This blog discusses old toys from the early 1920's to the end of the 1950's. All kinds of topics are discussed.
The time span was the greatest period for "hands-on" toys, where a young child could actually go outside and play for hours at a time.
You can see the elegance but simple design of these toys. It was a time when huge machines, and people made and finished toys by hand.
The era has long passed, but many of the toys are still around, and that is what I would like to share.
The Meier toy company was located in Nuremberg in the 1880's and later. It produced lithographed tin toys. The parts of these toys were cut and the pieces would be sent to people (usually unskilled) to assemble in their homes. The pieces were usually mirrored images of each other., and had small tabs that would be fitted into small slots. The toys were very popular and the major market was Great Britain. Most of these topes are called "Penny Toys". They were inexpensive to make, and were sold wholesale to importers who would then sell them to street "merchants" who would sell them for a penny. Even at these low prices, there were profits to be made by these venders.
The Penny Toys were popular from the 1880's to 1914 , the start of WWI. Many of these toys were mobile with the toy on a rolling platform with 4 wheels. On some toys, the head of an animal would move. The identification of the Meier toys appears to have the words or name of "Ges. Gesch"
The toy above is more complicated, and appears to have a flywheel mechanism.
This toy had a small lever at the back of the toy. When pushed into the toy,
the dog jumps through a hoop. This toy doesn't have a set of wheels.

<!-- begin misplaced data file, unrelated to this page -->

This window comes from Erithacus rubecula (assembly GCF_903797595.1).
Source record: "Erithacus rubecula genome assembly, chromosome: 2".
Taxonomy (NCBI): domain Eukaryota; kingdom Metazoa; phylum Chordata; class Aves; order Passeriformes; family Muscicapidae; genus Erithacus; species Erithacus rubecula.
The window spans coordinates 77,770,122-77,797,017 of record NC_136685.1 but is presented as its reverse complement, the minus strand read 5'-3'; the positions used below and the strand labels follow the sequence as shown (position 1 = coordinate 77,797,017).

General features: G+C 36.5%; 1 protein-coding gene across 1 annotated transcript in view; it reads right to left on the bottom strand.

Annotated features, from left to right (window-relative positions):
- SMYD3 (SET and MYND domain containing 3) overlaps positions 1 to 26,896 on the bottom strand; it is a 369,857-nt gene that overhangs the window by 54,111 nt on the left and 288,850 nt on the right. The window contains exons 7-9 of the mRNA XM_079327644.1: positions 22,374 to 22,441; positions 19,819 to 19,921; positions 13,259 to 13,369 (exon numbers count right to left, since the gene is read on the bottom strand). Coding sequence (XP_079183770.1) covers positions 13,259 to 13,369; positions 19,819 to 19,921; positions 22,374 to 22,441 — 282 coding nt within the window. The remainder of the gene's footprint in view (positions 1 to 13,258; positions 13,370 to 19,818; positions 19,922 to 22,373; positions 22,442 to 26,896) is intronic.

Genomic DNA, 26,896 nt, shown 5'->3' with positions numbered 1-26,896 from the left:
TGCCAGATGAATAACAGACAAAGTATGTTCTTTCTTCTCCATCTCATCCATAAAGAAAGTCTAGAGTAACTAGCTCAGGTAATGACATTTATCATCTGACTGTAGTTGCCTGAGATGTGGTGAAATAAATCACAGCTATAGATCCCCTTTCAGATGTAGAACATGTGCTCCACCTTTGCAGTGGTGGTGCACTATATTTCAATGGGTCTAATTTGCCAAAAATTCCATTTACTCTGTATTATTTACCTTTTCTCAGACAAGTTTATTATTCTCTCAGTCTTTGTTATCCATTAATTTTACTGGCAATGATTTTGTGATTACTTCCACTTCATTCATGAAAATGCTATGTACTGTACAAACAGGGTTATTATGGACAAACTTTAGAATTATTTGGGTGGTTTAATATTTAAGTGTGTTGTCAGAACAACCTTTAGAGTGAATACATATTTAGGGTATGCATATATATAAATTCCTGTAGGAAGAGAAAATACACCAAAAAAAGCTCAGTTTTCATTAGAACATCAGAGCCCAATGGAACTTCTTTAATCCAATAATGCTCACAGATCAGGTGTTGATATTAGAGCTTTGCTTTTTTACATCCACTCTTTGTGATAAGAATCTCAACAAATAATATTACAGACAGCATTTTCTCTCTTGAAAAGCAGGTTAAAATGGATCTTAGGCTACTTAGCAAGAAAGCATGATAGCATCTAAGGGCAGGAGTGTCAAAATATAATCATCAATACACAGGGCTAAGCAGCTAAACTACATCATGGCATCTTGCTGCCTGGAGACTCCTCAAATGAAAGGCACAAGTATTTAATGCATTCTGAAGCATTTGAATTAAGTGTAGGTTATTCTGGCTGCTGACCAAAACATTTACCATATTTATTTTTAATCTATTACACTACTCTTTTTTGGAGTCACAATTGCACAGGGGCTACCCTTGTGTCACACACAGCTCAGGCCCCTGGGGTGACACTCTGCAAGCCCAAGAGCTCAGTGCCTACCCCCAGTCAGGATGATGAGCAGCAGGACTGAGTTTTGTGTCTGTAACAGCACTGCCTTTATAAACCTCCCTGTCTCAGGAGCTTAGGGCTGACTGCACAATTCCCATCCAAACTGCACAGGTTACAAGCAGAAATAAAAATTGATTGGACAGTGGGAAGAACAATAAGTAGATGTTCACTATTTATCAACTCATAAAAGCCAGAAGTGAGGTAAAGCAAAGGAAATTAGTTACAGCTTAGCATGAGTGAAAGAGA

There are 2 toys in this post that have small lids that can be opened from the top.
The small container was for candies to be placed.
In the toy above, the boat is held in place by a rod through the bottom. As the toy is
moved on the floor, or is pulled by a cord, the boat will rock back and forth.
This Ferris wheel rotates in a full circle. The two halves of people do not attach together.
As such, the inner halves are not lithographed, but are exposed tin.
The toys immediately above have moveable heads. As the toy is pulled or
pushed on the ground, the head "bobs" up and down. You can see a small hole at the front
of the green platform, where a cord would be tied through the hole.
You can see in the toy above that the inner sides of the cyclists was not painted.
Rust has oxidized the inner surfaces.
Finally, the toy above has a pair of children that move back and forth. This toy was a stationary toy (did not move). The swing was pushed, and children watched as the pair of children swung back band forth.
It's very interesting that the Meier company and several other companies made so many different designs of their toys. But I assume that even by selling toys by hundreds at a time of one kind, not only did the Meier company make money, but so did the street venders.
As far as the size of these toys go, they were small, ranging in size from 2" - 4" in length.
More surprisingly is what these toys sell for today. The prices can range from $ 200.00 American (sometimes lower) up to $ 100.00 USD. This is certainly "not bad" for a toy that once sold for a penny!